“The book first looks at the immigrant experience, which connects the present to the past, and America to the rest of the world, and explores who immigrants are and why they move. It contends that the conduct of today is no different than that in the past, and contrary to the claims by immigration critics, the patterns of contemporary migration do not differ fundamentally from those of other epochs. The book then discusses immigration and culture and tackles assimilation, globalization, and cultural differences.” - publisher summary excerpt


Tuesday, June 10, 2014

Guantánamo in Spotlight with Taliban-Bergdahl Release Deal

More men may be moved out of the Guantánamo base in light of the recent prisoner exchange of Taliban leaders for Bowe Bergdahl ("Obama Administration Considers Transfer of More Guantánamo Detainees," Guardian (London, UK), June 9, 2014). Obama stated in 2013 that he plans to close the detention center. Some 149 detainees remain at Guantánamo, but a review board has been created to allow men to petition for freedom.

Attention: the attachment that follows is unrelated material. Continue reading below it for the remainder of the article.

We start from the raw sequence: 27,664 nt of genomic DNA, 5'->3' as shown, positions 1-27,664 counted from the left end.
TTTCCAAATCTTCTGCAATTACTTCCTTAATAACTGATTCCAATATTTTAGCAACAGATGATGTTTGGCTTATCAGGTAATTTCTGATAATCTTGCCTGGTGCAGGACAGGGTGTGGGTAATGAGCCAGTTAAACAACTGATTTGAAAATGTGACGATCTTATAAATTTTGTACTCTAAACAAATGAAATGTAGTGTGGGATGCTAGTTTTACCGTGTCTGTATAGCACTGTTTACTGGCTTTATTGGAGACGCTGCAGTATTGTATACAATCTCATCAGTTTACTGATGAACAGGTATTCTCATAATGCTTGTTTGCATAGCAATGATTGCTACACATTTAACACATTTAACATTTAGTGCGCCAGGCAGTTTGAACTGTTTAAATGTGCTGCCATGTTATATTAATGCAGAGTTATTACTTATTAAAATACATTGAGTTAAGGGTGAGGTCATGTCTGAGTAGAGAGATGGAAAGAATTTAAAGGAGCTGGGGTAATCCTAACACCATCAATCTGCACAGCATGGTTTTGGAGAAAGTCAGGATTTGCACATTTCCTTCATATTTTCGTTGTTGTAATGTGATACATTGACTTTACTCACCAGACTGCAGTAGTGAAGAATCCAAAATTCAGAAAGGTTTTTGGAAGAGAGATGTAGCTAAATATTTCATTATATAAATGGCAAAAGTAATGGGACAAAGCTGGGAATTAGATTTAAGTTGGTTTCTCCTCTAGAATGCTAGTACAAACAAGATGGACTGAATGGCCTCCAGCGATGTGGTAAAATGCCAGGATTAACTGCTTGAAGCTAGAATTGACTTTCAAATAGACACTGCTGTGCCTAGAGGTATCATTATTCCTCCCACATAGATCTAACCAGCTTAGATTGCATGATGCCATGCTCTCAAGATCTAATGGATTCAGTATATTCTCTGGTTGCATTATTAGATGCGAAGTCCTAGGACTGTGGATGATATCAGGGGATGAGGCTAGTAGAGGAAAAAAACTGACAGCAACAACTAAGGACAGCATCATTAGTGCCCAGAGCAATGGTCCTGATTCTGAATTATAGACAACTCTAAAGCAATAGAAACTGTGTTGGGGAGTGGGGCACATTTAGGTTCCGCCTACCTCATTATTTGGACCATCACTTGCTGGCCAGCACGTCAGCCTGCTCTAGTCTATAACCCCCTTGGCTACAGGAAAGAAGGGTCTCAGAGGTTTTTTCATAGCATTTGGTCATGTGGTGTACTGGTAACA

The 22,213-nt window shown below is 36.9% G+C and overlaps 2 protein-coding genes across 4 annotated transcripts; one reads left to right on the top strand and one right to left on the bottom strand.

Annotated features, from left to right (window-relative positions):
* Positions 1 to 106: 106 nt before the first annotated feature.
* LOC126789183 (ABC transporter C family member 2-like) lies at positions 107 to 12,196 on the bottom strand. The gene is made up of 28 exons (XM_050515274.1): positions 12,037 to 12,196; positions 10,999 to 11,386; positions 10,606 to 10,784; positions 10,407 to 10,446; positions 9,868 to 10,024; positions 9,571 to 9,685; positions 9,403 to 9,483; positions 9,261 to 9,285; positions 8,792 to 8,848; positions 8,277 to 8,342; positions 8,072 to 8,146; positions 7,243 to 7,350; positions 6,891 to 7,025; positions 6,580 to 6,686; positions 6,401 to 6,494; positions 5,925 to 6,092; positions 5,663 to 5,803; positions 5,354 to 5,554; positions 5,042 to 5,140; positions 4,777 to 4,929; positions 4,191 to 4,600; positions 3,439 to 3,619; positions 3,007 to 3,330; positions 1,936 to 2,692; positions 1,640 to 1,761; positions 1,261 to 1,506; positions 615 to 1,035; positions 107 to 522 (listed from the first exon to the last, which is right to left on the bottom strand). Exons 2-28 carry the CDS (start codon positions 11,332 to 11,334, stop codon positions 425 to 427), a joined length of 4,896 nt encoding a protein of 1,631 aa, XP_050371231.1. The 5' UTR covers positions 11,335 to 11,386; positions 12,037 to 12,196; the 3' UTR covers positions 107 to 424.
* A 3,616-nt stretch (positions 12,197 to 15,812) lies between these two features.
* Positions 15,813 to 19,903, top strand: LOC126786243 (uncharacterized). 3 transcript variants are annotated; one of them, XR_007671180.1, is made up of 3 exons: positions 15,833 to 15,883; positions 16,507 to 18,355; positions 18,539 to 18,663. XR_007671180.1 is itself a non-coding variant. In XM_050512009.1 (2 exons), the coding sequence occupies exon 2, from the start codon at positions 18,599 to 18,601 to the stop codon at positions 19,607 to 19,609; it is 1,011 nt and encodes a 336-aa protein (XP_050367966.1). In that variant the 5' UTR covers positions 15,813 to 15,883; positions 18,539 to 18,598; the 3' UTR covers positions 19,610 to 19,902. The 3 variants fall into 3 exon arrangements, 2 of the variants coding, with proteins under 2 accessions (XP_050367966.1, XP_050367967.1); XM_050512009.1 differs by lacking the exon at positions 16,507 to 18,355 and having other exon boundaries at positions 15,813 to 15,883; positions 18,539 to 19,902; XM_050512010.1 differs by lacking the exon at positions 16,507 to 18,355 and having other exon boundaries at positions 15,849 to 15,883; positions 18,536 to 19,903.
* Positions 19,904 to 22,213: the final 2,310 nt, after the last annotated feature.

Review selected hard copy and online library books related to Guantánamo at LSC-CyFair Branch Library. Click the title of a listed item, select the "Request" button in the listing, and enter your library card number and PIN for each title you want to reserve for pick up at the library.

Use these subject words and phrases to find more in the library catalog:
  • Afghan War 2001 prisoners
  • combatants
  • Guantánamo Bay Detention Camp
  • Guantánamo Bay Naval Base

Selling Guantánamo: Exploding the Propaganda Surrounding America's Most Notorious Military Prison by John Hickman
University Press of Florida, 2013.
call number: 355.129 Hic
"Americans have been sold a bill of goods on the rationale for detaining "unlawful combatants" at the Guantanamo prison facility according to this probing study. Hickman, associate professor of govern-ment at Berry College, makes a bold case that official Washington keeps the majority of these men imprisoned as pawns in an ongoing propaganda war manufactured for domestic consumption." - Publishers Weekly review excerpt